CODART, Dutch and Flemish art in museums worldwide

Panel Sessions during the CAA Conference (14-17 February 2024): Two Calls for Papers

From 14 until 17 February 2024 the CAA (College Art Association) will organize its 112th Annual Conference in Chicago. For this convention for art professionals, the organizers of two panel sessions are inviting papers on the themes: Center and Periphery? Mapping a future for Research in Netherlandish Art and Changing Viewpoints, Shifting Narratives: Tangled Stories of Renaissance Objects (1300-1600). Please see below for both calls for papers.

Center and Periphery? Mapping a future for Research in Netherlandish Art

In recent years, academic scholarship on Netherlandish art has increasingly embraced decolonial and intersectional approaches to the study of visual culture. Meanwhile, many museums continue to mount exhibitions and sponsor technical research focused around well-known artists such as Pieter Bruegel, Rubens, Rembrandt and Vermeer. Easel painting remains the crowd-pleasing focal point of most large-scale art exhibitions even as new research illuminates alternative media ranging from glass engraving to textiles. Efforts to reinscribe those previously excluded from the ‘canon’, such as women artists, offer promise but must reckon with the problematics of canonicity itself. This session seeks papers that model a productive synthesis or dialogue between these trends, mapping pathways for future inquiry that reconcile divergent goals and prepare today’s emerging scholars for careers both within and beyond academe. Papers might situate works by familiar artists in unfamiliar terrain, for instance by examining them in relation to global trade, material culture, or through an intersectional lens. Others may offer critiques of the ‘center and periphery’ dichotomy by foregrounding historically marginalized topics and makers against the background of canonical art production. Analyses of innovative museum projects (recent and future) are also welcome, as is a frank assessment of the continuing value of connoisseurship as practice and methodology. Proposals from early-stage scholars are especially welcome.

Field(s) of Study:
Geographic Area: Northern Europe
Time Period: Early Modern (1450-1800)
Theory / Practice: Multidisciplinary
Theory / Practice: Methodologies
Field: Art History

Applications can be submitted to the CAA portal or sent directly to Stephanie Dickey ( and Suzanne van de Meerendonk ( by 1 September.
This session is sponsored by Historians of Netherlandish Art (

Installation photo, Collection Count + Care,
Agnes Etherington Art Centre, Queen’s University, Kingston ON, 2022
Photo: Tim Forbes

Changing ViewpointsShifting Narratives: Tangled Stories of Renaissance Objects (1300-1600)

Museums and galleries across the world are facing numerous financial, ethical and practical challenges, and curators and collection managers are expected to use these opportunities to transform and adapt permanent collections and exhibition displays in order to cater to diverse audiences. The study of cross-cultural interactions during the so-called Renaissance period has led to the re-telling of narratives from more inclusive viewpoints by scholars and curators alike. By bringing stories of global encounters into the foreground, as well as analyzing the circumstances that led to the acquisition of Renaissance objects, curators can engage in a more meaningful way with non-traditional audiences and local communities, while simultaneously emphasizing the relevance of Renaissance collections in today’s world.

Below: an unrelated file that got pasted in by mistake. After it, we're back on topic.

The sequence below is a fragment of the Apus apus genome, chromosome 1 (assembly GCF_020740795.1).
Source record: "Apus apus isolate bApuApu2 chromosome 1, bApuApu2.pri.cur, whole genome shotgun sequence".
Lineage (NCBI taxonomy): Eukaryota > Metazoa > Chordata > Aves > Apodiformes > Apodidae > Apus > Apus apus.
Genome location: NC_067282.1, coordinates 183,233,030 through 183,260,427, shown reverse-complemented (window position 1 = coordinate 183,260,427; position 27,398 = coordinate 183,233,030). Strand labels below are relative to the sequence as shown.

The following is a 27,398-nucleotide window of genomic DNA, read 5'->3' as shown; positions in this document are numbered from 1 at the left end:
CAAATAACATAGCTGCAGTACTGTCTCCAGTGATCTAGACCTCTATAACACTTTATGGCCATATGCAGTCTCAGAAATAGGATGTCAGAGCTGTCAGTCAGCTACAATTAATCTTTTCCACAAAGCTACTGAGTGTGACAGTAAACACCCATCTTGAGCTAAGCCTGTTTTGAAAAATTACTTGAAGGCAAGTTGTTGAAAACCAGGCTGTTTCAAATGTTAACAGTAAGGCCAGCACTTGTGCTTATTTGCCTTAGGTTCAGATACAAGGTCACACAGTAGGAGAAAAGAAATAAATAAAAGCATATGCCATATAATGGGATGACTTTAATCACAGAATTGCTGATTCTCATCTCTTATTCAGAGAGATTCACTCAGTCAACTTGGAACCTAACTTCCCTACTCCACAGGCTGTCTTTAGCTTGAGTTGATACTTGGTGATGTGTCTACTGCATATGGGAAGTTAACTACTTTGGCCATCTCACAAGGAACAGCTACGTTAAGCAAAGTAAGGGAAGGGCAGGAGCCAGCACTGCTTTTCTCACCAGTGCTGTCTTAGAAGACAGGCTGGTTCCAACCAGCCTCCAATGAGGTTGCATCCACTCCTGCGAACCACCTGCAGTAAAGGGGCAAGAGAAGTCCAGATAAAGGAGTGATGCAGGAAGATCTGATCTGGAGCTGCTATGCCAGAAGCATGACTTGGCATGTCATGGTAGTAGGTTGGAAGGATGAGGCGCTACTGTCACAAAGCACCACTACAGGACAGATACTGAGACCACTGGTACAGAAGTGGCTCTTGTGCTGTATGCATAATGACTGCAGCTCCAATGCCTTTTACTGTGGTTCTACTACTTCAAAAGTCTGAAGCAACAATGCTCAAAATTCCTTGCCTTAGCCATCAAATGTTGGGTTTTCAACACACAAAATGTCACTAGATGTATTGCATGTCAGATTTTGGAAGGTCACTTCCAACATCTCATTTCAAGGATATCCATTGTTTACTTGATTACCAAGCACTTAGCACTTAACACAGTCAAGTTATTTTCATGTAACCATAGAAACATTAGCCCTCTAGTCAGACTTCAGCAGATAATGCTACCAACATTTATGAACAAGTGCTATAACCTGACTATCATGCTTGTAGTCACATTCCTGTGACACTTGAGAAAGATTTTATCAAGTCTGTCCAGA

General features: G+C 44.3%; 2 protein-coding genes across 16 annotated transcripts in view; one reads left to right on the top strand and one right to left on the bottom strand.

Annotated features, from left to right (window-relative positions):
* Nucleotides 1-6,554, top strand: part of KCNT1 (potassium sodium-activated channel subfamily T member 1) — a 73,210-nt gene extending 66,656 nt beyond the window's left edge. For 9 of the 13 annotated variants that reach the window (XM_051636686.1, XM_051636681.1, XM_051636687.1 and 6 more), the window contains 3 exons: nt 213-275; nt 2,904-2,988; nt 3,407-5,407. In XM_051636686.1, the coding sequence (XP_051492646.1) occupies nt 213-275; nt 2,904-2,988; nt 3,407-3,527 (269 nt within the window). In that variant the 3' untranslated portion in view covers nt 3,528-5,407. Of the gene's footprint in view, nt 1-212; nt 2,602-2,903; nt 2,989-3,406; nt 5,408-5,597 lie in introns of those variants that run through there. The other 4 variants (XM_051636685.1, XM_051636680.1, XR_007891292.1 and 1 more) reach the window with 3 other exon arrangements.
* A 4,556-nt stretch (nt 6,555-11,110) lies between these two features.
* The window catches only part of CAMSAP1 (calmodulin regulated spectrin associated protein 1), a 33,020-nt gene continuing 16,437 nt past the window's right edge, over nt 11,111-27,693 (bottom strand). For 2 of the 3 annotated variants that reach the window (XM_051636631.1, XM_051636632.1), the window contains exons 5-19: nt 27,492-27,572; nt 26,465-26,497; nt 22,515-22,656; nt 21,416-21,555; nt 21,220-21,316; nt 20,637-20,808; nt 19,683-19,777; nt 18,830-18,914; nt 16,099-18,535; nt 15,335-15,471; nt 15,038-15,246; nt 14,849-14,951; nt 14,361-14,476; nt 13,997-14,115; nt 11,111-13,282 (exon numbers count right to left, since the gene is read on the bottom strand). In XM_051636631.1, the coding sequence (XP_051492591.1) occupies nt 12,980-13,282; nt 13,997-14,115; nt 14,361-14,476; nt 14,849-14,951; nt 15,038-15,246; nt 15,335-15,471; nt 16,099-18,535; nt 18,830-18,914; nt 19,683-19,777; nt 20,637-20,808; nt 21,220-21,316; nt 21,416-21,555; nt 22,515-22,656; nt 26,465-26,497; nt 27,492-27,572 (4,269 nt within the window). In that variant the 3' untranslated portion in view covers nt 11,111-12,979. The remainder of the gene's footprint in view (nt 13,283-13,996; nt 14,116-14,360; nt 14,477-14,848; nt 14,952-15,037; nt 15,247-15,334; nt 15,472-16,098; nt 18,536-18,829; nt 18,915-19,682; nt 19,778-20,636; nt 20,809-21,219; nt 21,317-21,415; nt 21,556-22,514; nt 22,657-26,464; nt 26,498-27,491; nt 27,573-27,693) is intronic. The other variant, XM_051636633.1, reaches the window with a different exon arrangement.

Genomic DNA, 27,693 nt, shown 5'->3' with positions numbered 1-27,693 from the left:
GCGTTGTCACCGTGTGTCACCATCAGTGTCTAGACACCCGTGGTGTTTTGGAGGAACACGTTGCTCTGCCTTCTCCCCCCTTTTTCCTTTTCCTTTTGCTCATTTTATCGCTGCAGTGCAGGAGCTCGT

The panel session held at the 112th CAA Annual Conference (Chicago, 14-17 February 2024) will explore how curators can navigate the challenges of current curatorial practice, and how to facilitate meaningful interactions between Renaissance objects and audiences. The session welcomes proposals for papers that share examples of museum work that opens Renaissance collections to a wider public and invites 15-minute papers that explore, but are not limited to, the following topics:

  • Contemporary responses to Renaissance objects
  • Decolonizing/Decentering Renaissance collections (provenance and collecting history)
  • Community engagement projects
  • Educational programmes
  • Use of modern technologies such as VR, AR, AI, immersive experiences, video games
  • Foregrounding transcultural and transhistorical narratives

This session seeks to provide a platform to exchange ideas on how to reinterpret Renaissance collections. It also offers an opportunity for speakers to share personal experiences and insights into audience engagement.

Field(s) of Study:
Time Period: Early Modern (1450-1800)
Cultural Spheres: Renaissance
Theory / Practice: Curatorial Studies
Business of Art: Museum Practice
Field: Art History

Talitha Maria G. Schepers, Harvard Art Museums and Serenella Sessini, Victoria & Albert Museum

The abstract submission deadline is 31 August. See the website for more information about submitting the abstract to this session.

Installation shot from the Harvard Art Museums, Gallery 2540, European Art, 13th–16th century, The Renaissance, February 18, 2015
Photo: Katya Kallsen. © President and Fellows of Harvard College.